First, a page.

The road from Borodyanka to Kyiv takes about an hour. This isn’t that long considering that some Kyivans take an hour to reach work from their respective neighborhoods further from the center. Wages in Kyiv are higher. According to Pavlo, he earns 15000 UAH (370 EUR) per month, which is not a high wage, but in Borodyanka, he would be able to earn only 8000 UAH (200 EUR). Pavlo tells us that the regional government offered the inhabitants of Borodyanka who lost their homes new homes in Bohuslav. The town is also in the Kyiv oblast, similar in size to Borodyanka. However, it is twice as far from Kyiv as Borodyanka, so one could forget about having Kyiv-standard salaries. Furthermore, settling in such a town would imply more difficulties in finding employment.
A similar proposal was put forward – the city of Boryspil, a city close to Kyiv and also the city with the largest international airport of Ukraine (and more people willing to move there). However, social housing there is scarce. The residents of the modular town tell us that there was a family that managed to find a flat there. However, it was a family with multiple children, so those who are given absolute priority in this regard. However, even they had to pay extra.
– Why can’t they move people into hotels? I used to work for hotel security in Kyiv. The hotel was usually half-full at best. Now, this makes even more sense, – says Pavlo. Soon, Pavlo’s story was confirmed by the interim council chairman of Borodyanka, Heorhiy Yerko. The temporary office of the council is the academic lyceum, which only received light damage from combat and during the occupation. The educational purposes of the lyceum and the needs of the council are being addressed simultaneously here: both attending to their duties on the opposite sides of the building. According to Yerko, people were offered new homes in Bohuslav and in Makariv. At this point, there was no one willing to move there. Now, the in-demand locations were Boryspil and Brovary (and another small town right near Kyiv): the demand for these is very high.
The interim head of the council proclaimed that there were 11 high-rises (711 apartments) and 358 private houses that were completely destroyed. Moreover, 370 private homes need a complete overhaul.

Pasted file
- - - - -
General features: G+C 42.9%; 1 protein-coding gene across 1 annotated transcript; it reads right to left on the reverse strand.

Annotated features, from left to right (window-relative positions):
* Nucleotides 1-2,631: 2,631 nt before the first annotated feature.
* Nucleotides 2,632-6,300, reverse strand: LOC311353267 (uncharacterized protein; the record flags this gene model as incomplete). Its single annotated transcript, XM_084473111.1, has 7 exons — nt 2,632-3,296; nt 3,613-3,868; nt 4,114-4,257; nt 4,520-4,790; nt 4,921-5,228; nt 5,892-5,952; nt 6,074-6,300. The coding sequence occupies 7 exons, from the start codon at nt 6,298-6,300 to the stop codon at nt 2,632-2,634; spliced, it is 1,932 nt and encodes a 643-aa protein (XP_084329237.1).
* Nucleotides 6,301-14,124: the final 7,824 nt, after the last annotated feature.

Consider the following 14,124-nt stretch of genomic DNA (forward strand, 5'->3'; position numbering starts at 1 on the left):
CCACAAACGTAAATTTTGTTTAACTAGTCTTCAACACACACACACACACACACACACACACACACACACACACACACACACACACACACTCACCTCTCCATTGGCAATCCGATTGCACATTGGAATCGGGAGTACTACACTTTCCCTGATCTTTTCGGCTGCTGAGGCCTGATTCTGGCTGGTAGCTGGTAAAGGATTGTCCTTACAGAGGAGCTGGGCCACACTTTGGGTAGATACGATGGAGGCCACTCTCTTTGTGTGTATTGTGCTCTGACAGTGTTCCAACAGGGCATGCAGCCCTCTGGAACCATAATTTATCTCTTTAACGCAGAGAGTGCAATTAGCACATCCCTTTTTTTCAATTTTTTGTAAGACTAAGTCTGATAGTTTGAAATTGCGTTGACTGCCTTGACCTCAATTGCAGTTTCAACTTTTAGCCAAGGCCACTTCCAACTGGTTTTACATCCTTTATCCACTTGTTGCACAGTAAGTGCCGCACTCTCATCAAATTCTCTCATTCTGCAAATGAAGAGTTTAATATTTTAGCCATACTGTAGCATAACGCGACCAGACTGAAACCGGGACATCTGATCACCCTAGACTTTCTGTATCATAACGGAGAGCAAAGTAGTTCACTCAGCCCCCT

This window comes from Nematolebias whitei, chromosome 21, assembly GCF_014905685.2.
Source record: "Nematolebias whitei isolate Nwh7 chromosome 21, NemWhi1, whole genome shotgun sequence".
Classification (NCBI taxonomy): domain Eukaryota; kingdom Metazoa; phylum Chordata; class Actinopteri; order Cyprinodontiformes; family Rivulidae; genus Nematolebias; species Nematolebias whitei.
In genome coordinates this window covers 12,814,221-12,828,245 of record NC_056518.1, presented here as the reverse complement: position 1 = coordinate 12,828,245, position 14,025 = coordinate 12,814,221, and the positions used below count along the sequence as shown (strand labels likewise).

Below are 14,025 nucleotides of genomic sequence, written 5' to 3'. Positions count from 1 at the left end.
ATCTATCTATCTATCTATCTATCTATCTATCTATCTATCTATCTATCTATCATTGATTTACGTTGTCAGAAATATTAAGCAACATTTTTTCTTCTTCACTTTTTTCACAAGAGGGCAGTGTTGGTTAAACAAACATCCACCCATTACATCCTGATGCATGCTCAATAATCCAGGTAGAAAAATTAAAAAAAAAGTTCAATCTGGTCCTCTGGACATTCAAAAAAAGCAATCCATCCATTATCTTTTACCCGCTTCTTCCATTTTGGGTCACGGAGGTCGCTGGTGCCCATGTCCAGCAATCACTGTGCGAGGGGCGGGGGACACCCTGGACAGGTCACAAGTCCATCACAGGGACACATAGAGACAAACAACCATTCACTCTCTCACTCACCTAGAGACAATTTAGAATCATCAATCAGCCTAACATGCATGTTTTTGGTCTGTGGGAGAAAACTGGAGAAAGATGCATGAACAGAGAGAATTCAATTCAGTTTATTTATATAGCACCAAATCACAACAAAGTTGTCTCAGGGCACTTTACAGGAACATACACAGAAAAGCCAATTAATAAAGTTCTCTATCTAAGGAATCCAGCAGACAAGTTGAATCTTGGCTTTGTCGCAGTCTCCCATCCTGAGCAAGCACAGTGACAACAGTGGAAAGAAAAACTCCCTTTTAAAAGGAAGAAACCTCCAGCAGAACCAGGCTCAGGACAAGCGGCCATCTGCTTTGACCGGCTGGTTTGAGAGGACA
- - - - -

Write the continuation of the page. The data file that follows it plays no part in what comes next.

– This is the status as of today. However, due to rain and then below zero temperatures, the numbers can go up, and we’re already seeing this happening – says Yerko.
According to him, the majority of the inspections took place in May-July. However, a certain number of buildings need additional and more thorough inspections in order for a final decision to take place: – Next to the building, there were two-three aerial bombs that exploded, each weighing approximately 250kg, for example. With the use of tools, it is necessary to inspect the foundation and assess the capability of the walls. With regards to buildings that caught fire, it is important to understand the properties of precast concrete blocks. This takes a lot of resources and time. Firstly, the demolition of the buildings that threaten the population takes place. When asked by our new friend Vitaly about the future of the building with Banksy’s work, Yerko responded:
– A decision is to be made as to when and how the graffiti will be moved. The building itself will be demolished. People want to live in the exact same locations as before, and we have attended to their needs. Sometimes, rumors go around about this and that, but they are usually false. Once a decision is made on paper, then we’ll know what will happen.
Currently, according to the council chairman, Borodyanka will receive a new plan of a reconstruction of the central street. The project will be brought to the public’s attention with the aim of receiving feedback and any subsequent amendments to then later form a final plan. However, the community council of Borodyanka does not only cover the town, but also a number of surrounding villages. Some of them have been almost completely destroyed. Moreover, many local businesses were forced to close, thus leading to job losses. Some of them have resumed business to a certain degree, such as the local sawmills. For the time being however, the main source of employment happens to be the communal services industry.
Now, everything depends on the external aid received from the regional and central governments, funds and nation states. Even the main communal state-owned company, according to Yerko, has a budget deficit of 6 million UAH. Meanwhile, there are around 700 apartments in town that pay for utilities but use less resources. Nevertheless, it is impossible to decrease the output of the machinery, hence the massive inefficiency.